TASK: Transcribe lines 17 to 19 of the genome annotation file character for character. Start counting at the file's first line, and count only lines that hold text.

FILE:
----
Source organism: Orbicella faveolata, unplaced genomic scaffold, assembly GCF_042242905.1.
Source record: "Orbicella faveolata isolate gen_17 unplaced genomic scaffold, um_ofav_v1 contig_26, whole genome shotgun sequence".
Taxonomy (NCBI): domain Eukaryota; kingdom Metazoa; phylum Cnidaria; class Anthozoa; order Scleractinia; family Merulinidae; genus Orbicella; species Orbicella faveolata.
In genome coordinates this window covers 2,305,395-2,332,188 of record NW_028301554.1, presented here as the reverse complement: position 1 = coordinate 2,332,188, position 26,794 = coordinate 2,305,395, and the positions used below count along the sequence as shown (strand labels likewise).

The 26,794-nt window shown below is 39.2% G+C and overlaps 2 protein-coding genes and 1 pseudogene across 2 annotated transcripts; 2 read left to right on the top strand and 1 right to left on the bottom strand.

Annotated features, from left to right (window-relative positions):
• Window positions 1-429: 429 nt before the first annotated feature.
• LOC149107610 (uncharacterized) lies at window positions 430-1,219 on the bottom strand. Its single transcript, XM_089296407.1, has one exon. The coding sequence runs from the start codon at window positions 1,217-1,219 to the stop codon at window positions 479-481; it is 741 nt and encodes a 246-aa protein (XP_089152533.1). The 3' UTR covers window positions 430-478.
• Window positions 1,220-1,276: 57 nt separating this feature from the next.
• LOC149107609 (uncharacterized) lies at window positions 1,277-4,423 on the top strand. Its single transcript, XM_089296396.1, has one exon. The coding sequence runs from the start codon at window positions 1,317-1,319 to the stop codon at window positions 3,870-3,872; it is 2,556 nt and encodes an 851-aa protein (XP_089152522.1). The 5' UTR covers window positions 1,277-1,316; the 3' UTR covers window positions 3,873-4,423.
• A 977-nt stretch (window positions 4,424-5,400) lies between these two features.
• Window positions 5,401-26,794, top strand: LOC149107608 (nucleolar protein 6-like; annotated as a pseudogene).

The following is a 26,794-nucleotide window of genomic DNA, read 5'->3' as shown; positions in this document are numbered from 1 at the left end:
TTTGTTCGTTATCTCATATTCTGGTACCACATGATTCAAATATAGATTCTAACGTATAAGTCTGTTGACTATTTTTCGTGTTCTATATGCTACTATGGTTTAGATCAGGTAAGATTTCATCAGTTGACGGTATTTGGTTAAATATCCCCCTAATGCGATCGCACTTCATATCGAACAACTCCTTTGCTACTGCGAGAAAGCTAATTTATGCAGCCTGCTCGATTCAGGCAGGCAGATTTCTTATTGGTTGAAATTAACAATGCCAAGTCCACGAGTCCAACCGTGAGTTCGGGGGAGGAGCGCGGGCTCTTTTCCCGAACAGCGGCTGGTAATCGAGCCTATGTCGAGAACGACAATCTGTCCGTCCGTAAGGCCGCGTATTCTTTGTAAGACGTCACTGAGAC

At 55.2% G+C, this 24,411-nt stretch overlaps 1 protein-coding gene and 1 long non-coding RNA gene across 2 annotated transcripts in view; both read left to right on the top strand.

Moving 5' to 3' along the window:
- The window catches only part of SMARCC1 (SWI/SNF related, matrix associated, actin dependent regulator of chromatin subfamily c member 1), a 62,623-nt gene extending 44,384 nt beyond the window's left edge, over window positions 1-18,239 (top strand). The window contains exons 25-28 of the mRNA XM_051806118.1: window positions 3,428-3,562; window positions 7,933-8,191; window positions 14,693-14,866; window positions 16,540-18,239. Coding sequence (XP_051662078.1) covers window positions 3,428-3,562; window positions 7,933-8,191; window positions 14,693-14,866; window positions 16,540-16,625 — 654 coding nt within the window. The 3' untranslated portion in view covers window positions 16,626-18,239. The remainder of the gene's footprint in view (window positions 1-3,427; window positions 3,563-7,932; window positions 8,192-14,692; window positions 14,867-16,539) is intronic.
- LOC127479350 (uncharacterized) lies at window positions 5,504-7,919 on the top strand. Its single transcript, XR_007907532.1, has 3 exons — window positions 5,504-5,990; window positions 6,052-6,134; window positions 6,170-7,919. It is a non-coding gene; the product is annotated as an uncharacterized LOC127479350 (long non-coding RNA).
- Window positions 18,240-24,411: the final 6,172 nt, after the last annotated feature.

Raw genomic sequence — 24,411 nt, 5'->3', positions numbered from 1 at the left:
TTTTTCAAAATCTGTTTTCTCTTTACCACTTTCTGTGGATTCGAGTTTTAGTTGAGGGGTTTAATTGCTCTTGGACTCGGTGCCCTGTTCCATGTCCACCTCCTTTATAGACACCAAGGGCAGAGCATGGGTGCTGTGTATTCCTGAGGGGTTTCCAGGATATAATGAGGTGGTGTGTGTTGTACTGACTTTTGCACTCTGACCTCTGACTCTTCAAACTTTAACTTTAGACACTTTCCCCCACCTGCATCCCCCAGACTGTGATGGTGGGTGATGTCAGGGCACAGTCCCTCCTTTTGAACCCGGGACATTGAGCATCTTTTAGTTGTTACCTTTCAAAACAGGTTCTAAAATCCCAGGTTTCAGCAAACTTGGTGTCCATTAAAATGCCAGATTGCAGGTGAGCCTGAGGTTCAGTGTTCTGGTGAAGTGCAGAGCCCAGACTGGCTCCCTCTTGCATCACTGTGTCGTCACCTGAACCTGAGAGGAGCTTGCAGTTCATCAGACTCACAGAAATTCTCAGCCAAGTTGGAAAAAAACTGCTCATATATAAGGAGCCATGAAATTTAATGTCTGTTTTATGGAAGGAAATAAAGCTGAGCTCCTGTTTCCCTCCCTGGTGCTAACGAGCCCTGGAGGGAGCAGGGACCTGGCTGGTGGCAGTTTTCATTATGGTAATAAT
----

- The window catches only part of SMARCC1 (SWI/SNF related, matrix associated, actin dependent regulator of chromatin subfamily c member 1), a 62,623-nt gene extending 44,384 nt beyond the window's left edge, over window positions 1-18,239 (top strand). The window contains exons 25-28 of the mRNA XM_051806118.1: window positions 3,428-3,562; window positions 7,933-8,191; window positions 14,693-14,866; window positions 16,540-18,239. Coding sequence (XP_051662078.1) covers window positions 3,428-3,562; window positions 7,933-8,191; window positions 14,693-14,866; window positions 16,540-16,625 — 654 coding nt within the window. The 3' untranslated portion in view covers window positions 16,626-18,239. The remainder of the gene's footprint in view (window positions 1-3,427; window positions 3,563-7,932; window positions 8,192-14,692; window positions 14,867-16,539) is intronic.
- LOC127479350 (uncharacterized) lies at window positions 5,504-7,919 on the top strand. Its single transcript, XR_007907532.1, has 3 exons — window positions 5,504-5,990; window positions 6,052-6,134; window positions 6,170-7,919. It is a non-coding gene; the product is annotated as an uncharacterized LOC127479350 (long non-coding RNA).
- Window positions 18,240-24,411: the final 6,172 nt, after the last annotated feature.